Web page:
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Intellectuals: From Marx and Tolstoy to Sartre and Chomsky
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Intellectuals: From Marx and Tolstoy to Sartre and Chomsky

3.83  ·  Rating details ·  1,460 Ratings  ·  177 Reviews
The controversial and provocative bestseller about intellectuals in history, from Rousseau, Marx, and Tolstoy to Sartre, Noam Chomsky, and Lillian Hellman."Johnson revels in all the wicked things these great thinkers have done...great fun to read." "--New York Times Book Review"
Paperback, 385 pages
Published May 1st 2007 by Harper Perennial (first published 1988)
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Greg
Aug 31, 2012 rated it liked it
Shelves: biography, history
Back in 2001 I had an internship at Verso. They are the publishers of some left-wing books. When I worked there I would come in for a few hours a day. I'd get paid twenty five dollars and I'd be given lunch. I was also allowed to take home copies of any books that I wanted. It was a pleasant arrangement while I was taking classes.

One day, probably a couple of months after I started I showed up at the office and one of the real employees pulled me aside and told me that Alexander Cockburn was in
...more
Gary
Jan 11, 2017 rated it did not like it  ·  review of another edition
This is not a book about what why each of the profiled intellectuals profiled are worthy of being remembered, but it's mostly how they are flawed human beings. The author would pick an intellectual, barely explain why they are important today, and then dwell on the persons foibles to a churlish degree making the listener lose sight of why the person is of interest today.

Does the author really know that Marx had "anger is heart" but didn't really act on it? Sometimes it can help to understand the
...more
Eric_W
Dec 09, 2008 rated it it was ok  ·  review of another edition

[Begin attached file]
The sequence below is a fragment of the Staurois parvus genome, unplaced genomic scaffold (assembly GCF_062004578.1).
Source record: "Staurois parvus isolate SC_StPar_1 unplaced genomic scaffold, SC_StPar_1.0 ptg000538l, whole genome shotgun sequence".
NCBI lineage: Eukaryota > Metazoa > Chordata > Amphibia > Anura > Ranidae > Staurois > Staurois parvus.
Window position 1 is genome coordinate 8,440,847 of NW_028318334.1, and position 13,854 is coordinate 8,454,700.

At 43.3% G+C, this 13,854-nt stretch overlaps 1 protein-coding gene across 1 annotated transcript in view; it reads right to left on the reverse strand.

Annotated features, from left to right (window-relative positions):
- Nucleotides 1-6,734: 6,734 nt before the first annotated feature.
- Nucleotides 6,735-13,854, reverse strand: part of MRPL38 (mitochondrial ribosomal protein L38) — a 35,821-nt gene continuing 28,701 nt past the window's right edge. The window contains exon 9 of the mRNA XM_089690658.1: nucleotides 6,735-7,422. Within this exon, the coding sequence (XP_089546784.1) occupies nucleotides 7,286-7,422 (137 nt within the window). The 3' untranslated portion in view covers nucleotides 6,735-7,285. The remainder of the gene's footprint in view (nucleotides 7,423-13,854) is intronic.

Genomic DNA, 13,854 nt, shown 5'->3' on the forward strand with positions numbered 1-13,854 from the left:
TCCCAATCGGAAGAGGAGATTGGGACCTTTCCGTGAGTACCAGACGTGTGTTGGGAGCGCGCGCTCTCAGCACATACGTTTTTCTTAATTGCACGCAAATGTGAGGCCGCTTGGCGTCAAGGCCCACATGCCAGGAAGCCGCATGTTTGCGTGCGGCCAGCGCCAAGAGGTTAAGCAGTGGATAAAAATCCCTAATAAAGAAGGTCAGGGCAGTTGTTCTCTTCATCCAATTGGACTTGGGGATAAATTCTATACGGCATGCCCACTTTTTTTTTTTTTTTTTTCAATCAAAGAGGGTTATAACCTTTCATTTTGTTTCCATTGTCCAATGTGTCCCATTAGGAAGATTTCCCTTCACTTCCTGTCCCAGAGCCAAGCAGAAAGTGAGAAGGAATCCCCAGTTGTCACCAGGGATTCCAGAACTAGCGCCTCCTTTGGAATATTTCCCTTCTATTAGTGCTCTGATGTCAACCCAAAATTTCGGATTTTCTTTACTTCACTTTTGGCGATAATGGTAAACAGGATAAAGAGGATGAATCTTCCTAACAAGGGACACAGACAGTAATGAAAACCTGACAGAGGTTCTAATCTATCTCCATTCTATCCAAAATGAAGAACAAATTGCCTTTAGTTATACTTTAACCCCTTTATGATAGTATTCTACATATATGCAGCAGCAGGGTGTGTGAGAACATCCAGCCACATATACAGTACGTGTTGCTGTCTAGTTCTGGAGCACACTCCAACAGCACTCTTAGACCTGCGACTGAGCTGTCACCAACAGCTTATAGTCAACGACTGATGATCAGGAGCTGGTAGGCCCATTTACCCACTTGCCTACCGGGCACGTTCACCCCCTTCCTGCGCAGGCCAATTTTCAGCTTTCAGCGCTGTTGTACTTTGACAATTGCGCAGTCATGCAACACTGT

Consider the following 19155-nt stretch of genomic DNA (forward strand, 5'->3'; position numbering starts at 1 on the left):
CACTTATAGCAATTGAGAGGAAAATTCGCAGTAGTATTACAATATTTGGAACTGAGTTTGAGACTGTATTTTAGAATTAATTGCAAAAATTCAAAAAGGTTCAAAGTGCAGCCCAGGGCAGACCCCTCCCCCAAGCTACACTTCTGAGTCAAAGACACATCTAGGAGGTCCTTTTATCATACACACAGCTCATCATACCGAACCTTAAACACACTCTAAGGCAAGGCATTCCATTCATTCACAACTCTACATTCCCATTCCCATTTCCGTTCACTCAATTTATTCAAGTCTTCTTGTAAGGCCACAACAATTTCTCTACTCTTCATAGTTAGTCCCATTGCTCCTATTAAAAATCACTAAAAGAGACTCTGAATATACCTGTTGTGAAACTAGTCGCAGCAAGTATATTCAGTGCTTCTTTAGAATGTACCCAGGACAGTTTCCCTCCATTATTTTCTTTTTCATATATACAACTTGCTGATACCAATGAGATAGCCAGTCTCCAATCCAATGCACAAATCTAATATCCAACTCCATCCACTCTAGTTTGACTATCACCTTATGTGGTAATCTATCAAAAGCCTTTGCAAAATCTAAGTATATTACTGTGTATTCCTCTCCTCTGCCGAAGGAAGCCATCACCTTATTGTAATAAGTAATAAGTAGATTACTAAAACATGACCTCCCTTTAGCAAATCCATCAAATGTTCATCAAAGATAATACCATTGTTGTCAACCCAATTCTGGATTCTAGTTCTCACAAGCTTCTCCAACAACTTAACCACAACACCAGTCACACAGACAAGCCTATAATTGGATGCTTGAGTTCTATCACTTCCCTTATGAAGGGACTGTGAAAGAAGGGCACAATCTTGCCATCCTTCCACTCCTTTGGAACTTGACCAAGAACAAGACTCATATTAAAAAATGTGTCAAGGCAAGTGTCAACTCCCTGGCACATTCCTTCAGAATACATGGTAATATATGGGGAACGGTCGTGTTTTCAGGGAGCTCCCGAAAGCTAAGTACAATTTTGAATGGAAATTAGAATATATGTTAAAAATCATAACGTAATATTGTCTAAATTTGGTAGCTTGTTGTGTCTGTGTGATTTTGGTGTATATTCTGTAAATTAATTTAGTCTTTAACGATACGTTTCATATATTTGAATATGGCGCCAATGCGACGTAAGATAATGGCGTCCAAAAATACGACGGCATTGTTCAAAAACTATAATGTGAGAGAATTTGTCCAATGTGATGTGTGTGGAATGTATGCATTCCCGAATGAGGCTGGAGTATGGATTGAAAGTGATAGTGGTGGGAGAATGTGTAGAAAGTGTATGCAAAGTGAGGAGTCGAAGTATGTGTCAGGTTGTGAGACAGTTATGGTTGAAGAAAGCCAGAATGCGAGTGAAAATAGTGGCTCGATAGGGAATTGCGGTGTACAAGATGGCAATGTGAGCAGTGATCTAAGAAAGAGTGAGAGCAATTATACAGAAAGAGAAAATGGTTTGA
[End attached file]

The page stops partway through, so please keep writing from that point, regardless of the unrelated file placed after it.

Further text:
Paul Hollander, in a review of Intellectuals by Paul Johnson defines "intellectual" as a western concept connoting "preoccupation with and respect for ideas but not for ideas as sacred doctrines." (Society, Se/Oc 1989, p. 97)

The positive embodiment of this ideal is the "fearless social critic, inquisitive and iconoclastic interpreter of ideas, selfless promoter of the common good." To some extent, the role of intellectual is self-defined; there are no specific requirements for the job, unlike t
...more
Szplug
Mar 03, 2010 rated it liked it  ·  review of another edition
As other reviews have pointed out, Johnson has selected a mitt-full of left-wing/atheist writers, thinkers, and philosophers and attempted to sully their names and reputations with copious slinging of mud. Each intellectual - and there are some curious inclusions under this rubric - has their (personal) life strained for gossip and innuendo: the resulting sexual shenanigans, neurotic peccadillos, rampant paranoia, unpleasant interactions and general grade-A assholery apparently should serve as a ...more
Riku Sayuj

Single Quote Review:

“The famous technique of not separating the author from his work which made him* the leading critic of the nineteenth century ignores what should be obvious to anyone upon reflection, that a book is produced by a different person than the one whom we see in his daily life with his strengths and his weaknesses as a man.”